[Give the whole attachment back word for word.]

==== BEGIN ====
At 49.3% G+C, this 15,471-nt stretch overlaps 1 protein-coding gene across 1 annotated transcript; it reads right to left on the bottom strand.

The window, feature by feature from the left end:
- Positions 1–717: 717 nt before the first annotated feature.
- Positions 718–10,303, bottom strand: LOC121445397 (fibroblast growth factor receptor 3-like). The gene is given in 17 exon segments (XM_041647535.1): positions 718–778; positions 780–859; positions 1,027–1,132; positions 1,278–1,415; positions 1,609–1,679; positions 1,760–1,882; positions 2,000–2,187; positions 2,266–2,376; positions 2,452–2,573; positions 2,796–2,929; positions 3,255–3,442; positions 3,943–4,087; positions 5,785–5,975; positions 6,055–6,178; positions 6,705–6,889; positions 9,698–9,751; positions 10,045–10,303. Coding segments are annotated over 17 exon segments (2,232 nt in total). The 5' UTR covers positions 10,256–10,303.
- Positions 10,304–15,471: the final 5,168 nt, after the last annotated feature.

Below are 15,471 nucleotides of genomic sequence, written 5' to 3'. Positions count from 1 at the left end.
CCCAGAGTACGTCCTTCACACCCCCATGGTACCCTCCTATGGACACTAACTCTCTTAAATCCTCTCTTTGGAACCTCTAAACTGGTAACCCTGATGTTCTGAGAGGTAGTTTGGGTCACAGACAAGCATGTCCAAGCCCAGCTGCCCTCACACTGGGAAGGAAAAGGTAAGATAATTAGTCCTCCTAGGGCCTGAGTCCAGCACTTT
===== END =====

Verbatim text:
At 49.3% G+C, this 15,471-nt stretch overlaps 1 protein-coding gene across 1 annotated transcript; it reads right to left on the bottom strand.

The window, feature by feature from the left end:
- Positions 1–717: 717 nt before the first annotated feature.
- Positions 718–10,303, bottom strand: LOC121445397 (fibroblast growth factor receptor 3-like). The gene is given in 17 exon segments (XM_041647535.1): positions 718–778; positions 780–859; positions 1,027–1,132; positions 1,278–1,415; positions 1,609–1,679; positions 1,760–1,882; positions 2,000–2,187; positions 2,266–2,376; positions 2,452–2,573; positions 2,796–2,929; positions 3,255–3,442; positions 3,943–4,087; positions 5,785–5,975; positions 6,055–6,178; positions 6,705–6,889; positions 9,698–9,751; positions 10,045–10,303. Coding segments are annotated over 17 exon segments (2,232 nt in total). The 5' UTR covers positions 10,256–10,303.
- Positions 10,304–15,471: the final 5,168 nt, after the last annotated feature.

Below are 15,471 nucleotides of genomic sequence, written 5' to 3'. Positions count from 1 at the left end.
CCCAGAGTACGTCCTTCACACCCCCATGGTACCCTCCTATGGACACTAACTCTCTTAAATCCTCTCTTTGGAACCTCTAAACTGGTAACCCTGATGTTCTGAGAGGTAGTTTGGGTCACAGACAAGCATGTCCAAGCCCAGCTGCCCTCACACTGGGAAGGAAAAGGTAAGATAATTAGTCCTCCTAGGGCCTGAGTCCAGCACTTT